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I have a problem where I must analyse 500C5 combinations (255244687600) of something. Distributing it over a 10-node cluster where each cluster processes roughly 10^6 combinations per second means the job will be complete in about seven hours.

The problem I have is distributing the 255244687600 combinations over the 10 nodes. I'd like to present each node with 25524468760, however the algorithms I'm using can only produce the combinations sequentially, I'd like to be able to pass the set of elements and a range of combination indicies, for example, [0-10^7), [10^7,2.0 10^7), etc. and have the nodes themselves figure out the combinations.

The algorithms I'm using at the moment are from the following:

I've considered using a master node, that enumerates each of the combinations and sends work to each of the nodes. However, the overhead incurred in iterating the combinations from a single node and communicating back and forth work is enormous, and it will subsequently lead to the master node becoming the bottleneck.

Is there any good combination iterating algorithms geared up for efficient/optimal distributed enumeration?

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Not much experience in this area, but it sounds like a problem that google MapReduce could be applied to. –  Merlyn Morgan-Graham Jan 15 '11 at 8:27
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MapReduce is irrelevant here, as the question is about the "Map" part of the term: How does one efficiently map a n-choose-k space problem into m parts without the need for a central distributor. –  Matthieu N. Jan 15 '11 at 8:30
    
@Reyzooti: Hence the "not much experience". Happy to be corrected, though. –  Merlyn Morgan-Graham Jan 15 '11 at 8:34
    
Permutations can be systematically numbered using the factorial number system. In your case only one out of each 495!*5! permutation is a relevant combination. So I gather, you can probably compute the start permutation = combination for each node, then just go on from there. This idea may pan out or not. Depending on the details; it's just an idea. ;-) Cheers & hth., –  Cheers and hth. - Alf Jan 15 '11 at 8:50
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@Alf: Can you please provide a more in pdeth explanation please. –  Matthieu N. Jan 15 '11 at 9:15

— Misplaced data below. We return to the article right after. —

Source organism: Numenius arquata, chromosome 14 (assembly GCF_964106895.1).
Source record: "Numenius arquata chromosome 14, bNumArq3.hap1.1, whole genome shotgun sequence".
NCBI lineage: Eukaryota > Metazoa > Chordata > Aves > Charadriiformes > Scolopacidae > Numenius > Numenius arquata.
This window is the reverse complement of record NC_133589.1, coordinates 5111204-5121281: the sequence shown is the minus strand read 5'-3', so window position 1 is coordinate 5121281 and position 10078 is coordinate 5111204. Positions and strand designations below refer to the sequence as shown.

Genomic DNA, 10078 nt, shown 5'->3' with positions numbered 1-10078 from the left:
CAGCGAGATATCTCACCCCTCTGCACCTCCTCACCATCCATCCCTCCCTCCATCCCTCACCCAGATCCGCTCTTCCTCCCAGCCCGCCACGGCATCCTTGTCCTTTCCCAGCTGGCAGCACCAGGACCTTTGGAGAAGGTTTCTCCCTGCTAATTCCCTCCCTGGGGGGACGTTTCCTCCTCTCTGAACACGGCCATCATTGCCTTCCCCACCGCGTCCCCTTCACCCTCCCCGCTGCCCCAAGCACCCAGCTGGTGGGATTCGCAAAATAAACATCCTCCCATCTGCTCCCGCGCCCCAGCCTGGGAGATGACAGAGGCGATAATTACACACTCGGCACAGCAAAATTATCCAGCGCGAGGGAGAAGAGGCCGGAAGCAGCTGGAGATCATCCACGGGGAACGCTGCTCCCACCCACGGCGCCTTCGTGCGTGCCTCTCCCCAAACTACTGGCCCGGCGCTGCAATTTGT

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2 Answers 2

You may have some success with combinatorial numbers, which allow you to retrieve the N'th (n/10th) k-combination with a simple algorithm; then run the next_combination algorithm n/10 times on each of the ten nodes to iterate.

Sample code (in C#, but quite readable for a C++ programmer) can be found on MSDN.

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The James McCaffrey article, where he describes a method to get the Nth combination is too expensive. Using next_combination (links) mutates the original range, perhaps something that can determine what the range looks like at the Nth combination, because one could pass that specific range to a compute node. –  Matthieu N. Jan 15 '11 at 9:20
    
Why is it too expensive? You only need to run this 10 times on the master, then run next_combination on the compute nodes. –  larsmans Jan 15 '11 at 9:46
    
@Reyzooti: if you have an index-based thing, then turning it into a RandomAccessIterator is easy --> keep a pointer to the sequence and an index in the iterator :) –  Matthieu M. Jan 15 '11 at 13:04
    
What's with the downvoting? –  larsmans Feb 23 '11 at 10:01
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Have node number n process every tenth combination, starting from the nth.

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Still requires each node to iterate over every n-choose-k combos, which results in 90% iteration redudancy per node, less overhead than the master node solution however still more than distributing ranges of combinations. –  Matthieu N. Jan 15 '11 at 9:14
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